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    3 Key Strategies That Affect the Success of Every RFP


    "Meaningful innovation does not need to be based on outright invention. Rather, there is an exhilarating shortcut. It is based on bold, new combinations of already existing components that simultaneously unlock heightened levels of consumer value and reduce costs.” ~Gabor George Burt

    The days of half-baked sourcing events are over. The days of poor planning in supply chain are over.  The days of getting the sourcing event out the door with little effort, are just flat out over.

    Not only are we asked to do more than we can possibly handle, but we are also asked to achieve world class savings on categories that have been sourced over and over again – and with limited resources. Yeah, the supply chain professional’s job just got real. And what I mean by real is real difficult.

    Adding fuel to the already difficult situations, suppliers in the supply chain have gotten smarter. What we used to be able to get away with as supply chain professionals is now being leveraged by experienced suppliers. We must be more astute, work faster, be more efficient, and raise the bar on the status quo.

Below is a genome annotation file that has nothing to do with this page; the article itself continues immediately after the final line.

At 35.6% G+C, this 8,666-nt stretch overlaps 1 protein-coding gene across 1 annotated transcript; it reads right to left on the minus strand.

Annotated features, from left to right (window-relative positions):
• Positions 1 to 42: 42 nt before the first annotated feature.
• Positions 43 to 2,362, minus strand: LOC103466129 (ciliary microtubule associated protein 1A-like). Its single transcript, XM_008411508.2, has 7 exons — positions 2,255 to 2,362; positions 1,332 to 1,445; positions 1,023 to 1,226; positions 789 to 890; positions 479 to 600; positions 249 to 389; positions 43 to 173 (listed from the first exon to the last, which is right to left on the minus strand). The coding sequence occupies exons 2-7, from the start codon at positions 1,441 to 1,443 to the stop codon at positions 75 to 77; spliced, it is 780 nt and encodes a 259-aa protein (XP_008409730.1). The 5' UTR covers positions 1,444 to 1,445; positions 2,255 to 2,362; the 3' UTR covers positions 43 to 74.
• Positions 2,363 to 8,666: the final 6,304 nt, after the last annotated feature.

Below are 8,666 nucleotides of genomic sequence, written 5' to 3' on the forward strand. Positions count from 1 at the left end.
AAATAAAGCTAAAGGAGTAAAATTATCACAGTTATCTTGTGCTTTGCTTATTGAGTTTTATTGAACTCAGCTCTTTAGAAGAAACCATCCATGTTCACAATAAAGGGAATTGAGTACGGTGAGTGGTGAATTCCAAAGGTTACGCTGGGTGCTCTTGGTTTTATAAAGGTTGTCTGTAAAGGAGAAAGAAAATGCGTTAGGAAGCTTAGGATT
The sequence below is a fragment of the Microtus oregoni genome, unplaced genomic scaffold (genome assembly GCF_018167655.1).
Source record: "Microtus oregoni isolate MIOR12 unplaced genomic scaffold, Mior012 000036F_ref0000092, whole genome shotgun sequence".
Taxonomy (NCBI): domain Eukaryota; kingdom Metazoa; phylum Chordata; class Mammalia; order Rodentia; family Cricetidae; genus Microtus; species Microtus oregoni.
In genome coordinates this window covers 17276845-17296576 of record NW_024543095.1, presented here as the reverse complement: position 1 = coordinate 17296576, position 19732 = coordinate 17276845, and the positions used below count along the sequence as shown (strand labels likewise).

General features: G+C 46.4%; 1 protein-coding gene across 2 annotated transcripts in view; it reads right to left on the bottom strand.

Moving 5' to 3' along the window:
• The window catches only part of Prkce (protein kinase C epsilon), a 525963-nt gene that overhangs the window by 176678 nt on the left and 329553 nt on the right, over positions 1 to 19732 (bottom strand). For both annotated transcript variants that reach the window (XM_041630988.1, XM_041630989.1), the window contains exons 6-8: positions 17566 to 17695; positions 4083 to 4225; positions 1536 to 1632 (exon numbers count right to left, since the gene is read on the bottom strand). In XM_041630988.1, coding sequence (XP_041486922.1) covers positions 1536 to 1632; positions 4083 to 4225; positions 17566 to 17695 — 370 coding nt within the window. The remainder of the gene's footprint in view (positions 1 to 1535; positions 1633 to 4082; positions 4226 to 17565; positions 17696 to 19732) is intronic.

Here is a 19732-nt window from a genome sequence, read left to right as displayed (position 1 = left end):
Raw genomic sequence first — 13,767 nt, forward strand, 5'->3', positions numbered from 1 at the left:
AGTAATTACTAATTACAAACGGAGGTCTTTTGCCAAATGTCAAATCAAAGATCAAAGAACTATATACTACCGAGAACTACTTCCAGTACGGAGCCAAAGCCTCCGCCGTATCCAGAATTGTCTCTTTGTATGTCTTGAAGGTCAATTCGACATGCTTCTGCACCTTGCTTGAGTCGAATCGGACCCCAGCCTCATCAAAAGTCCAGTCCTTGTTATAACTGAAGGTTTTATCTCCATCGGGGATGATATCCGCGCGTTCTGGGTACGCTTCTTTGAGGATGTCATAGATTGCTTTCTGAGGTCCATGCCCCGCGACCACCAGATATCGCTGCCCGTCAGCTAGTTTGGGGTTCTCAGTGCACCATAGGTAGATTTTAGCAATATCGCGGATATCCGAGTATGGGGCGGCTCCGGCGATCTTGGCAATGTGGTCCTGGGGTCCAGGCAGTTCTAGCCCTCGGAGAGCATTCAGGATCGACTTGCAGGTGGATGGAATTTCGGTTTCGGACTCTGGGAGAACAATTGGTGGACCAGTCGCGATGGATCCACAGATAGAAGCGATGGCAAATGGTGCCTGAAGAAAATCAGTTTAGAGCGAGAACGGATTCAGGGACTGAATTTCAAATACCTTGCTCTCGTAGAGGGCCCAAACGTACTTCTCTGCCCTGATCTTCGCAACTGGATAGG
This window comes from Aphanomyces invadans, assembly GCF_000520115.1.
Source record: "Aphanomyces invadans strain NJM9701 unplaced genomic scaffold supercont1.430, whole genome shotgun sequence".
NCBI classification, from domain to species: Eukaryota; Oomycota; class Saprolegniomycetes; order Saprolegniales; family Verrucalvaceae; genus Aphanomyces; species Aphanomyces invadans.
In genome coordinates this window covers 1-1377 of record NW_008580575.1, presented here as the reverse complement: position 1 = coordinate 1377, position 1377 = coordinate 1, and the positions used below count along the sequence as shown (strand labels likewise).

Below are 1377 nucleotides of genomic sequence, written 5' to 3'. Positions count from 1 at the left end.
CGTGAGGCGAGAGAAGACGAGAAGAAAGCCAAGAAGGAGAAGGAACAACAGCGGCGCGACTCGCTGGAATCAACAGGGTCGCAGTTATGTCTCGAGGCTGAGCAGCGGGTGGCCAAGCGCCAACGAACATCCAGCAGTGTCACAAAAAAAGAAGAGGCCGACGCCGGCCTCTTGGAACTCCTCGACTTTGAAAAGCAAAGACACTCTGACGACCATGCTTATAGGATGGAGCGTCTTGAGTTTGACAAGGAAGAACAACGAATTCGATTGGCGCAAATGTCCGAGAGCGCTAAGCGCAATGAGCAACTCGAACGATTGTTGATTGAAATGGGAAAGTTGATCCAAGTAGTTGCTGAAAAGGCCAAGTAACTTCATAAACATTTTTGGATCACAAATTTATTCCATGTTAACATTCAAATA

But there’s help on the horizon. Not only are supply chain software companies starting to get it, but the entire sourcing community is slowly stepping onboard too. We still must work harder, but the tools available these days make doing our job much more efficient. The time has never been so ripe for supply chain disruption!

    Online sourcing tools have made the supply chain professional’s job significantly better than in the past. However, that is only if you let the tools do the work. Often, I see companies using the sourcing tool just to collect data. Then they export all that data into a big database and start the number crunching. Well, if you use that approach, you are missing out on the pure beauty and efficiency of the tool. If you use the tool to only collect supplier responses, you are utilizing only about 20% of your tool’s potential.

    There are three easy strategies that affect the success of the RFP but are often overlooked.


    Smarter, not longer

    There is a direct correlation between the number of questions asked and the number of suppliers that disengage. The last thing you want to do is have suppliers disengage before they even review the RFP. Your goal is to keep as many suppliers involved for as long as you can.

    When I am working with my clients over the past decade and even longer, there is a regular theme. I see really large RFPs with tons of questions, attachments and requirements. It is common to see 200+ questions in the RFPs but more importantly, supplier disengagement.